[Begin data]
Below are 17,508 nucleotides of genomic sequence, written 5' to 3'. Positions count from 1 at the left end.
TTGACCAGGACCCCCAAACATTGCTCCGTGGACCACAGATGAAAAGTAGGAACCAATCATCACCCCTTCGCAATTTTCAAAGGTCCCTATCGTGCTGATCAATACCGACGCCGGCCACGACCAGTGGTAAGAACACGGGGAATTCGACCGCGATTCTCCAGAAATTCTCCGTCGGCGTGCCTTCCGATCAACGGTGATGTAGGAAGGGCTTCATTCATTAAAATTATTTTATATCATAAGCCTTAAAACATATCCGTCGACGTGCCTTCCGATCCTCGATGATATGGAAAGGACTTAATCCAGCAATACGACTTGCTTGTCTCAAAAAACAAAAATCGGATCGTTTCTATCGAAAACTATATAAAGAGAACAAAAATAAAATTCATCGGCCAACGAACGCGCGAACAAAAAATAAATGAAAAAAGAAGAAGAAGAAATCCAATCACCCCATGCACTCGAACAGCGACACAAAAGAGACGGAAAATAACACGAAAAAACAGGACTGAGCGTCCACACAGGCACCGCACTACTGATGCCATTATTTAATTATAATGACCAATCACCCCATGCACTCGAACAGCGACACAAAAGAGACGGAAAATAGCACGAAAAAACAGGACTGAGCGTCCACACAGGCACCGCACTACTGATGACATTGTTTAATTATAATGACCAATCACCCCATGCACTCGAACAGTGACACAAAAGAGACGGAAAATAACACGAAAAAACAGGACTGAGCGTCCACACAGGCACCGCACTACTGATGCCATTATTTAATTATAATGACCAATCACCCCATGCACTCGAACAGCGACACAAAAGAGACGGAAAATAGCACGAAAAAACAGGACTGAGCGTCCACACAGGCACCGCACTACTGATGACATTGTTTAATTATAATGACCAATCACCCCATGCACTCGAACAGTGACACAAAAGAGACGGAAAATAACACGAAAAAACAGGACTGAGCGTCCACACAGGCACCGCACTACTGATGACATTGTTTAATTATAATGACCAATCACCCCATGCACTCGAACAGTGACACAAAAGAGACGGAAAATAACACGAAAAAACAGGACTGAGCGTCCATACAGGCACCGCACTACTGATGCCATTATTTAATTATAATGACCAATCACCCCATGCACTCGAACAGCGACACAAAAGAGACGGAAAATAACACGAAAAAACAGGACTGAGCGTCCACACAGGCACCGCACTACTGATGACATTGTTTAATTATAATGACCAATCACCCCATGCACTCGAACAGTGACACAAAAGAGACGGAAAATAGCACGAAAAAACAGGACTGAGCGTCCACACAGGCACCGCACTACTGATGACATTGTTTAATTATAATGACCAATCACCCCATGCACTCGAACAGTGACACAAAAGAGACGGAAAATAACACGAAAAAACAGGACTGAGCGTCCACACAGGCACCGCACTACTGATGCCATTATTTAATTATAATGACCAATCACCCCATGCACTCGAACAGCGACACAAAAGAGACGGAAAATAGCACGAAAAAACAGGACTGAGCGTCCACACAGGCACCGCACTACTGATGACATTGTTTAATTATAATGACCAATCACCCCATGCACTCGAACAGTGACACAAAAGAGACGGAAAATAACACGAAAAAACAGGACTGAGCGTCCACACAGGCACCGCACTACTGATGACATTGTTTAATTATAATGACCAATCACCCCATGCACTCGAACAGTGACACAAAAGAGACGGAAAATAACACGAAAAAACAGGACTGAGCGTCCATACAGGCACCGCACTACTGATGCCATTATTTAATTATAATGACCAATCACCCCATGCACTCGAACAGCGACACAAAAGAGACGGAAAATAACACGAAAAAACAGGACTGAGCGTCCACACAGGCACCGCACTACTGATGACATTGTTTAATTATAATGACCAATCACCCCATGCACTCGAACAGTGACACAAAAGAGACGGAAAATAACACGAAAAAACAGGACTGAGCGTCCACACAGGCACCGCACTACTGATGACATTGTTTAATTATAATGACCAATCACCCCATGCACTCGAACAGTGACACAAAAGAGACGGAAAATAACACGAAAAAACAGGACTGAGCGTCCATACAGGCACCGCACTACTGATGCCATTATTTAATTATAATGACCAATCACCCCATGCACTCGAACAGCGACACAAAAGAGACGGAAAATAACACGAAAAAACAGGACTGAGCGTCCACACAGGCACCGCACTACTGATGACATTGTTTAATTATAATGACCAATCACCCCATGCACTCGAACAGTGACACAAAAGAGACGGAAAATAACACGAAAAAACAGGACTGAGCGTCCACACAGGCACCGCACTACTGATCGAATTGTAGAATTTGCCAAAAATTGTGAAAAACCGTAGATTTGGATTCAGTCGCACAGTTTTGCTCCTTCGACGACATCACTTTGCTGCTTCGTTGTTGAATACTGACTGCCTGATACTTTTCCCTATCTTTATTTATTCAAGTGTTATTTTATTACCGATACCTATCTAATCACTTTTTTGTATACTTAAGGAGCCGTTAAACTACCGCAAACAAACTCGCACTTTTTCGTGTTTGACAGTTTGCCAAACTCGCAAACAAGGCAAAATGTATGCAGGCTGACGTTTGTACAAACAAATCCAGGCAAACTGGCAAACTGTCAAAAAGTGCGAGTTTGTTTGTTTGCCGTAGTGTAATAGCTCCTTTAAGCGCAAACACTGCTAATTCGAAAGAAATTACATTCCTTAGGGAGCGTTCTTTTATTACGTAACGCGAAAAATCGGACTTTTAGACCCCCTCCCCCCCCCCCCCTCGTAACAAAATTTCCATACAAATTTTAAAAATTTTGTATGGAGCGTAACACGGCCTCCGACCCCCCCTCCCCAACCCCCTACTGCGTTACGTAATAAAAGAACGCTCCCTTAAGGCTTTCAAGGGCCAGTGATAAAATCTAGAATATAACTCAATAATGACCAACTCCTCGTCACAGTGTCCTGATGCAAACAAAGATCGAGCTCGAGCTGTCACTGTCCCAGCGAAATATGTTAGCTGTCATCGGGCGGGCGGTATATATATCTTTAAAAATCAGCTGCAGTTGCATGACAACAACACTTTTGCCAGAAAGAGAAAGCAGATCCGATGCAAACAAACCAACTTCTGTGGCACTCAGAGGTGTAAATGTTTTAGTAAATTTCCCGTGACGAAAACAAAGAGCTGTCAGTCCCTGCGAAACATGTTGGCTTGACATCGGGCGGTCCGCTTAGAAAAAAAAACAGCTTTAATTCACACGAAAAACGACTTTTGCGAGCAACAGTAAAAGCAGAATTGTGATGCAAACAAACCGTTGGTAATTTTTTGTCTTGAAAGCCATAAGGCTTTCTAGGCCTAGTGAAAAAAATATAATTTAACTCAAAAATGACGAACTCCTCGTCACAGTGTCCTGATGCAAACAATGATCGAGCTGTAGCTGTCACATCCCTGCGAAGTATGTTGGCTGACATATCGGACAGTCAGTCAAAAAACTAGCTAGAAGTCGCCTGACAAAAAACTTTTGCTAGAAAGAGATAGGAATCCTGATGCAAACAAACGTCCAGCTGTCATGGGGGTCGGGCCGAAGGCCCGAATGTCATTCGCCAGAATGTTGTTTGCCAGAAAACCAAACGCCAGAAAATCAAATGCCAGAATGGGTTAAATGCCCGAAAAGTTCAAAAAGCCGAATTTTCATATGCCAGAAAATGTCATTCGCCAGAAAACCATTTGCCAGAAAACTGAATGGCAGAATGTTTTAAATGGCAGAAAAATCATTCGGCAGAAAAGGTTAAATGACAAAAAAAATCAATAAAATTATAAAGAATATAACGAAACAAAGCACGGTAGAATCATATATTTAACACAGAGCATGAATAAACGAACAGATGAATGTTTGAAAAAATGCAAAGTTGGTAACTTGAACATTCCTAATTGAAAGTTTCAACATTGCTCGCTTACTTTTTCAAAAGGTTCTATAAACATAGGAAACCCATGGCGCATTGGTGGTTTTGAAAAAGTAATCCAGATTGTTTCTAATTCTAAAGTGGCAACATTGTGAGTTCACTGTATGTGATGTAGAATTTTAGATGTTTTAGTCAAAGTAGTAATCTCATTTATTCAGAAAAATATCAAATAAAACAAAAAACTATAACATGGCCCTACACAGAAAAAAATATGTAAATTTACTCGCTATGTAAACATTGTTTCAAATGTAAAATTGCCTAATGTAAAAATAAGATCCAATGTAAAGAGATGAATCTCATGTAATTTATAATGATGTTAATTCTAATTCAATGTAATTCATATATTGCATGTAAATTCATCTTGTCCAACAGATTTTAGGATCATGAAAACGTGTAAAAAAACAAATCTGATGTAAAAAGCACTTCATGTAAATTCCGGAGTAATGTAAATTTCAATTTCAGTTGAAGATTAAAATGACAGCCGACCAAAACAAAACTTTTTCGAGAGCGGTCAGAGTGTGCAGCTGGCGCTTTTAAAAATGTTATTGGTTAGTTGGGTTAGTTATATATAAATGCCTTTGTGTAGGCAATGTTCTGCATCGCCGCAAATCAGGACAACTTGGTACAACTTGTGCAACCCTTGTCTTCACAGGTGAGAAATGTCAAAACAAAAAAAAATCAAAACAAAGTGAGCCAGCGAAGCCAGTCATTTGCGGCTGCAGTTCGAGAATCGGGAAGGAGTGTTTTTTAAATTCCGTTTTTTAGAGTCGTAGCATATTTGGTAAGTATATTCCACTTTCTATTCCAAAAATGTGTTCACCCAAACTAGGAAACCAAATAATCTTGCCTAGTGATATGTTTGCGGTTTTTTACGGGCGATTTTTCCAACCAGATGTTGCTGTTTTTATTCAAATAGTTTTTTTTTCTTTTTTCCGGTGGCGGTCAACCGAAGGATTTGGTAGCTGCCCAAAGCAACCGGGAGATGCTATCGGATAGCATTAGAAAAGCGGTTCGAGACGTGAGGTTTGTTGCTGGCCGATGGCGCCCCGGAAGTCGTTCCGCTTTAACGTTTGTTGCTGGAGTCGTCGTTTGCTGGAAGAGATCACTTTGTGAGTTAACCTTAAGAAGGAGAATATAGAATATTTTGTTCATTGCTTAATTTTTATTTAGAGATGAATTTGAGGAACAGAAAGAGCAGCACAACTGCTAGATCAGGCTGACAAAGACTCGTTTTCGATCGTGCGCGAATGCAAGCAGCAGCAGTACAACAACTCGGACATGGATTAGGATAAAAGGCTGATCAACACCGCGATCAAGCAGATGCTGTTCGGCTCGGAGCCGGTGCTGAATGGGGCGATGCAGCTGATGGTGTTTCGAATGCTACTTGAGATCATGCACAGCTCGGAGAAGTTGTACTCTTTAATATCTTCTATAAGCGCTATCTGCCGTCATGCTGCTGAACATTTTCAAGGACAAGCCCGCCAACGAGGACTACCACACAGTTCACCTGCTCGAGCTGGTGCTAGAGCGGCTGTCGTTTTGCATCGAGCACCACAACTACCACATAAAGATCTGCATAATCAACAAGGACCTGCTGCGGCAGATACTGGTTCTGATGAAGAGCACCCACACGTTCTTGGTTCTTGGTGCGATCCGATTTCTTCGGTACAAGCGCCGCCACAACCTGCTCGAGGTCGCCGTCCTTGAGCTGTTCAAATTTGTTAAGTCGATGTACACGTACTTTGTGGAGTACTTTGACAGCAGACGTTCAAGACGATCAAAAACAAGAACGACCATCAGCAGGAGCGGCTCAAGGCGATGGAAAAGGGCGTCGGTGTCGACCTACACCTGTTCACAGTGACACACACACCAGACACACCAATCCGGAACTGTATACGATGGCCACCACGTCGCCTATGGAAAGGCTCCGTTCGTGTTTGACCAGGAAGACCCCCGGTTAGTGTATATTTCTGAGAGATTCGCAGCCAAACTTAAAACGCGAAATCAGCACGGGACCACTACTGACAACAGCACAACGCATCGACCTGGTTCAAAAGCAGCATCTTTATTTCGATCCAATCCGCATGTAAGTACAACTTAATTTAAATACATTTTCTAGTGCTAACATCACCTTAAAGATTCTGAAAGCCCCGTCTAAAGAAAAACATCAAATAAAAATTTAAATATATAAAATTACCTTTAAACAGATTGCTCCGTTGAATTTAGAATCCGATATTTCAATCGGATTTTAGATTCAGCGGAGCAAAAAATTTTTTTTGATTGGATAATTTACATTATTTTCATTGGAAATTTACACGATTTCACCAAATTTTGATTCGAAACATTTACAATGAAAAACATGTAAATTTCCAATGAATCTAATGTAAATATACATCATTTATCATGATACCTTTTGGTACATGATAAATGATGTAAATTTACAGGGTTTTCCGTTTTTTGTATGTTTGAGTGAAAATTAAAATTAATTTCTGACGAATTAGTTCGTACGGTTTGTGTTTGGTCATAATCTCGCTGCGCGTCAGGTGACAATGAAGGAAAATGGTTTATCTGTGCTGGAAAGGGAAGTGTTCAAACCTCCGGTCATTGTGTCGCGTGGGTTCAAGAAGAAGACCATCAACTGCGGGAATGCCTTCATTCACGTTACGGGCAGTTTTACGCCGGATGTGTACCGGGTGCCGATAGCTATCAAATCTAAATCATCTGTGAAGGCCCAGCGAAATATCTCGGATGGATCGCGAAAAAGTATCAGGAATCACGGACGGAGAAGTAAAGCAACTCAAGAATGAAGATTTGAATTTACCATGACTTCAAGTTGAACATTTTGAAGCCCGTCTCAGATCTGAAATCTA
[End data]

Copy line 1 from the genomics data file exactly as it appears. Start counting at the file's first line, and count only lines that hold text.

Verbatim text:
Below are 17,508 nucleotides of genomic sequence, written 5' to 3'. Positions count from 1 at the left end.